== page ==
Couldn't the 78% be simply explained by: he is the only person to have won them the presidency in a long time? There was Chirac of course but he retired quite a while ago.

FrédéricLN said...

This post is very relevant imho, including the conclusion.

I would add that Mr Sarkozy is remarkably independent-minded. Which is great, within a Parisian "classe politique" that has forgotten since decades what thinking might mean (well, they know thinking is taking risks, which should be avoided by all means). And, imho, it may be one of the key reasons for the popular support he raised.

But Mr Sarkozy's independent mind is a not much more than a business lawyer's one, and a lawyer who never practiced law. He invested all his energy into politics, which may be great, but at Neuilly-sur-Seine, the preserve of the wealthiest. He is said never to have pushed the doors of a factory until 2004.

So, all his independence was wasted in supporting the most conservative sectors of "Wall Street". A pity.

Alex Price said...

An entertaining and perceptive description of what makes Sarkozy such an entertaining politician.

I think one reason his supporters haven't deserted him has to do with the familiar refrain you quoted in your NY Times piece, tous pourris, but with a twist. How many important politicians, particularly those on the right, have avoided involvement in some sort of affaire judiciaire? Not many, it would seem. So these affaires lose their significance: if everyone breaks the law, no one does, because the rules of the game allow for it (apparently). All the more so since these affaires don't for the most part appear venal: the politicians aren't trying to line their own pockets, they are just, for example, finding ways around campaign finance laws. There is also the sense of an evolving political morality, of practices that were formerly tolerated, against the law but ignored, now being prosecuted. This was a topic at the time of Juppé’s conviction, if I recall correctly. (And it’s interesting that his conviction seems to have been a political plus. No longer just an arrogant egghead, he has suffered and done so with a kind of Roman dignity that was admired.) When politicians talk about judicial overreach, I think they mean that by insisting that the letter of the law be followed the judges are meddling with long-standing arrangements, unwritten rules that supersede crude and inflexible laws.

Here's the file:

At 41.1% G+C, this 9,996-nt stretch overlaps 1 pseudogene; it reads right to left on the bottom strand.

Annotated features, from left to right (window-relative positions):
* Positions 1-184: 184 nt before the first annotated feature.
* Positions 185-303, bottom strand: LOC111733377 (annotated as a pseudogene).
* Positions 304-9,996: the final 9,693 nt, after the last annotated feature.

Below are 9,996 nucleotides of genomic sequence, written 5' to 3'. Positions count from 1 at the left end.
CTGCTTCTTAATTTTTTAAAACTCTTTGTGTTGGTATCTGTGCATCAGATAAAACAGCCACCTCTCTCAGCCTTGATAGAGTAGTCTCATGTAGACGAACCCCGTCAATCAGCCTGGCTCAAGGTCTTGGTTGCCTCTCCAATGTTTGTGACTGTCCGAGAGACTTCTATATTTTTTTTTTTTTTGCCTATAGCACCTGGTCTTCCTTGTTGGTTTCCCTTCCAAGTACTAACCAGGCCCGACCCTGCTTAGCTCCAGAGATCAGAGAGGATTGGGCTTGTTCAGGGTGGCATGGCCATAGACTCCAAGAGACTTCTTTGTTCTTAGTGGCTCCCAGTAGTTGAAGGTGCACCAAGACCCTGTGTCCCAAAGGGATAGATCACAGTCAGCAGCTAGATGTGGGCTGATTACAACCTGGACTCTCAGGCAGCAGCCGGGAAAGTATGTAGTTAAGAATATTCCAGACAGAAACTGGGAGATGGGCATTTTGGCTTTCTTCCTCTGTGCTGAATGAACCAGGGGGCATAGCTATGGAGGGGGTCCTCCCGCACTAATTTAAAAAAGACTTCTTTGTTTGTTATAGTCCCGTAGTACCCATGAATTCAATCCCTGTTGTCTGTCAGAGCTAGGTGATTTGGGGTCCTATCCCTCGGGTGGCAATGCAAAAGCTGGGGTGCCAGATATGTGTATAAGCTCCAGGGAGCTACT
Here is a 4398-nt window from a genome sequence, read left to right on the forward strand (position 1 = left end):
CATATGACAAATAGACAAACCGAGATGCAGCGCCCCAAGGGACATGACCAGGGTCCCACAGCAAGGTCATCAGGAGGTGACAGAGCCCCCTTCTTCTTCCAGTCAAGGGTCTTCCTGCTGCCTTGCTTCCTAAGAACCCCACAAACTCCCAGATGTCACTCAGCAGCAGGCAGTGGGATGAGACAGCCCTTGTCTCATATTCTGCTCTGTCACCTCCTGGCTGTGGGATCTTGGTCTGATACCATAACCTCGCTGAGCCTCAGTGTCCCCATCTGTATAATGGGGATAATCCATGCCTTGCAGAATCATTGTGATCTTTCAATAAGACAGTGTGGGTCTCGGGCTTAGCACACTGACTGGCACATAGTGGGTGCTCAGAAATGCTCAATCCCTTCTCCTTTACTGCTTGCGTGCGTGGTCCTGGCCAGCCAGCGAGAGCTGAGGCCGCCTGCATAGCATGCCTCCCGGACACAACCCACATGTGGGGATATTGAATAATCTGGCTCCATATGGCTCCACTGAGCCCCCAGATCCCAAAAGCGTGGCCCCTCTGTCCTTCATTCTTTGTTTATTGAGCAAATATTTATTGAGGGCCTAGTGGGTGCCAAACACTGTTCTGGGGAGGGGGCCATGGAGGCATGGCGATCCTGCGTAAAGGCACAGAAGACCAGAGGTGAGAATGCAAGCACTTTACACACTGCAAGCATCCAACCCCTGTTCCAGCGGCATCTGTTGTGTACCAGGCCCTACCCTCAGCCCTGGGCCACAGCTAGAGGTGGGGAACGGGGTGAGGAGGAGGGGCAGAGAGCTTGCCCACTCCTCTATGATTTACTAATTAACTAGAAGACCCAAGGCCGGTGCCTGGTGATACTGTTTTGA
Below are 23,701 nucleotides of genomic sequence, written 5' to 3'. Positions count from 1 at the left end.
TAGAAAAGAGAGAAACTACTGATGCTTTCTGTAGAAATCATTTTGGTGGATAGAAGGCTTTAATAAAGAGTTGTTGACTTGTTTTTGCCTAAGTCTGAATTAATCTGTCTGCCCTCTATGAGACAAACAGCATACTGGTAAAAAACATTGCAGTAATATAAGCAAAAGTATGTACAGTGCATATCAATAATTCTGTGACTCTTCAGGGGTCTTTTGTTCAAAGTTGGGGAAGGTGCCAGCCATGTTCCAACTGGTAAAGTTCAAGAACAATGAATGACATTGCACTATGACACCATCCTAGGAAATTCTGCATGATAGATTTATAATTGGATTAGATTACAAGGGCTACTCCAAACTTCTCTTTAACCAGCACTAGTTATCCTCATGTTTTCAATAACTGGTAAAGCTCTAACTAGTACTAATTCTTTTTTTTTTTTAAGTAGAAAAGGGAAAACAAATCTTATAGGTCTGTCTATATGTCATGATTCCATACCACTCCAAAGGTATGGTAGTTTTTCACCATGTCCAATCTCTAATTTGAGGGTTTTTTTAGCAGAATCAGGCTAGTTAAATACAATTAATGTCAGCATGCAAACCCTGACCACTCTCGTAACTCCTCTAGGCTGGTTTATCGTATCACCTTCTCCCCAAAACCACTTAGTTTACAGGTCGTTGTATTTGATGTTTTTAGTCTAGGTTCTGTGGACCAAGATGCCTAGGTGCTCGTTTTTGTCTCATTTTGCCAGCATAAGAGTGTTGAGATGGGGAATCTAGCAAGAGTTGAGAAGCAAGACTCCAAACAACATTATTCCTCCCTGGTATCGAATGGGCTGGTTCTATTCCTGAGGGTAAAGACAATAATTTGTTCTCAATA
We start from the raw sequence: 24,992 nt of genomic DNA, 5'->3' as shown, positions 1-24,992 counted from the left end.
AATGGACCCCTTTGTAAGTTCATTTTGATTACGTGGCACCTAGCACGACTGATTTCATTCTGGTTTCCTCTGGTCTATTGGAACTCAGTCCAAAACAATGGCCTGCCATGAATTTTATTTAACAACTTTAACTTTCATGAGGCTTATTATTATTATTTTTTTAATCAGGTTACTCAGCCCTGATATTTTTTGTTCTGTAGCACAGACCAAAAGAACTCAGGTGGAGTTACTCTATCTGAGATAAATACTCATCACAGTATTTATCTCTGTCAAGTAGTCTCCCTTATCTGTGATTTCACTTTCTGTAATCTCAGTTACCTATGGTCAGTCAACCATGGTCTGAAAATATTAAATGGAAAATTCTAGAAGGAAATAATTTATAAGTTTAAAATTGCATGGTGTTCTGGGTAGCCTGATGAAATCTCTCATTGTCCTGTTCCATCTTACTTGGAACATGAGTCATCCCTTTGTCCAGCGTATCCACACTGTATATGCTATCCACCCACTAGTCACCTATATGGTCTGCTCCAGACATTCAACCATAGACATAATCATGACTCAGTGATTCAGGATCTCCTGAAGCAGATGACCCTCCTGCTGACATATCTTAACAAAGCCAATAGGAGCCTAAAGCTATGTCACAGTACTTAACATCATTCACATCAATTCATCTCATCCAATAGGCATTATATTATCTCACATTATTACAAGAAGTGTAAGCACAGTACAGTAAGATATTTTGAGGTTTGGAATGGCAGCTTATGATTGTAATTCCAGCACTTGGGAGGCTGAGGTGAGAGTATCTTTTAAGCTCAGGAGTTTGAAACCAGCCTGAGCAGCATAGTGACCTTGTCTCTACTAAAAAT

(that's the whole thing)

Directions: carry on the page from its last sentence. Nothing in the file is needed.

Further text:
In the public, among the politicians themselves, there seems to be an unresolved ambivalence, a grudging acceptance of increased transparency along with a certain respect for gamesmanship that includes practices requiring shade. And of course different political actors hold different positions: the zealous reformers, the old reprobates.

The NY Times the other day had an article about how the US soccer team is at a disadvantage because American players don’t practice “diving” – faking or exaggerating contact in order to draw a foul. It goes against their sense of fair play. Diving is against the rules and will be penalized if caught. But it’s also something regularly practiced by the best players in the world and very much a part of the game (a bit like fighting in hockey, I suppose). Against the rules but tolerated and even enjoyed (some players are gifted actors).

By appearing in so many judicial dossiers, Sarkozy seems, to many observers at least, to have gone too far, like a soccer player in danger of getting a red card. But admiration for the way he plays remains.

Anonymous said...

I was very puzzled by this result since I'd read another poll with opposite results last Thursday, and that one meshed with my impressionsthat many right-wing supporters are dismayed. Some launch into conspiracy theories but most agree that Hollande is too weak/soft for a "chasse aux sorcières", just not his style. There's animosity toward Taubira but no one sees her as spear heading a witch hunt. And, truth be told, SOME of these allegations are believable. After all, Copé had to quit and that Bygmalion scandal won't stop there, no one believes Sarkozy knew nothing. There's a difference between UMP rank-and-file and sympathizers, and ways to ask questions to get the result you want, so I don't know which poll did what - always suspicious when polls a few days apart find such different results. Sympathizers are much less likely to excuse Sarkozy and to look for other potential leaders than UMP party members. But the issue remains: who else?